Clinical Trauma & Post-Traumatic Stress Disorder (PTSD)
Most people will experience trauma in their lifetime, whether it is a car accident, abuse or neglect, the sudden death of a loved one, a violent criminal act, exposure to the violence of war, or a natural disaster.
While many people can recover from trauma over time with the love and support of family and friends and bounce back with resiliency, others may discover the effects of lasting trauma, which can cause a person to live with deep emotional pain, fear, confusion, or posttraumatic stress far after the event has passed.
In these circumstances, the support, guidance, and assistance of a therapist are fundamental to healing from trauma.
According to the four types of symptoms listed in the DSM-5
- Avoiding specific locations, sights, situations, and sounds that serve as reminders of the event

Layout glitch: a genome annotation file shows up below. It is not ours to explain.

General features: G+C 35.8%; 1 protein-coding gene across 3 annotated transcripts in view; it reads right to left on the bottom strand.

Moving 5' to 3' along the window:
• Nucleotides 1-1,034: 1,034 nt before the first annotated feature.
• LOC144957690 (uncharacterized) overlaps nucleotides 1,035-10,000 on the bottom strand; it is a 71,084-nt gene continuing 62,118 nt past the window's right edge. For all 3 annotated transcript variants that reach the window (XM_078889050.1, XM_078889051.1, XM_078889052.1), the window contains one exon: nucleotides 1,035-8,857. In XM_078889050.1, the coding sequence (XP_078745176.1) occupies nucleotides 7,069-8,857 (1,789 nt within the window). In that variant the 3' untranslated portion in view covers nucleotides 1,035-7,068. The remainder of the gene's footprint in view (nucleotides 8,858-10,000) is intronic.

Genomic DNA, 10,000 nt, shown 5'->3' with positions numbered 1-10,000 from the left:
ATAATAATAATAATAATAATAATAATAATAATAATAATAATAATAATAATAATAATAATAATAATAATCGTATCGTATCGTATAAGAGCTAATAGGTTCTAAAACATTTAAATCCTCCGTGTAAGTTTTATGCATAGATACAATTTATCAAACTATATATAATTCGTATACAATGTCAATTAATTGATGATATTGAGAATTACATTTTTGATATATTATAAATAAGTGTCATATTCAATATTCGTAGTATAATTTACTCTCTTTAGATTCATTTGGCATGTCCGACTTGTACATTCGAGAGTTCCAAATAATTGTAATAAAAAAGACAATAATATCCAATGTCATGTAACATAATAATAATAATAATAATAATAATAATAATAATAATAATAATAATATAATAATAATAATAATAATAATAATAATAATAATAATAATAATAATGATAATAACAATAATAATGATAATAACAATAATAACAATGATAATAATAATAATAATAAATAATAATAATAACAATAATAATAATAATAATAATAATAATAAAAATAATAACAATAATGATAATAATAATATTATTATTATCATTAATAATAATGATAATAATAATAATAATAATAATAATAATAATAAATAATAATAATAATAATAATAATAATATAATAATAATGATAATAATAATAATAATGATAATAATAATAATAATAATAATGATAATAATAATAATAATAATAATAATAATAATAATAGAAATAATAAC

- Anxiety, depression, numbness, or guilt
- Intrusive thoughts, nightmares, or flashbacks
- Anger, irritability, and hypervigilance
- Aggressive, reckless behavior, including self-harm
- Sleep disturbances
Negative Mood and Cognition Symptoms
- Loss of interest in activities
- Difficulty remembering details of the distressing event
- Change in habits or behavior since the trauma
Empirical research studies and evidence-based research has proven psychotherapy to be the most effective form of trauma treatment. Cognitive Behavioral Therapy (CBT) and EMDR Eye Movement Desensitization and Reprocessing help treat complex trauma and PTSD symptoms.